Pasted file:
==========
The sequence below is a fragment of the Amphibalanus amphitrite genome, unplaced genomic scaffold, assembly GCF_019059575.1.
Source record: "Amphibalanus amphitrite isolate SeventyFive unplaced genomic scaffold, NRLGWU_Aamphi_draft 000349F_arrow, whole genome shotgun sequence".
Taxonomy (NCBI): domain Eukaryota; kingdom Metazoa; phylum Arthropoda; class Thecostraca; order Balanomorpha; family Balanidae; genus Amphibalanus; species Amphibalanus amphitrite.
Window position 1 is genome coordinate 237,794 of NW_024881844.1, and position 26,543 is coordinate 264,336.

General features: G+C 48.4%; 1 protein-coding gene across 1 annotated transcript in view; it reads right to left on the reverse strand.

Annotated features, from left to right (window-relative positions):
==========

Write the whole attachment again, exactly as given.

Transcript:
The sequence below is a fragment of the Amphibalanus amphitrite genome, unplaced genomic scaffold, assembly GCF_019059575.1.
Source record: "Amphibalanus amphitrite isolate SeventyFive unplaced genomic scaffold, NRLGWU_Aamphi_draft 000349F_arrow, whole genome shotgun sequence".
Taxonomy (NCBI): domain Eukaryota; kingdom Metazoa; phylum Arthropoda; class Thecostraca; order Balanomorpha; family Balanidae; genus Amphibalanus; species Amphibalanus amphitrite.
Window position 1 is genome coordinate 237,794 of NW_024881844.1, and position 26,543 is coordinate 264,336.

General features: G+C 48.4%; 1 protein-coding gene across 1 annotated transcript in view; it reads right to left on the reverse strand.

Annotated features, from left to right (window-relative positions):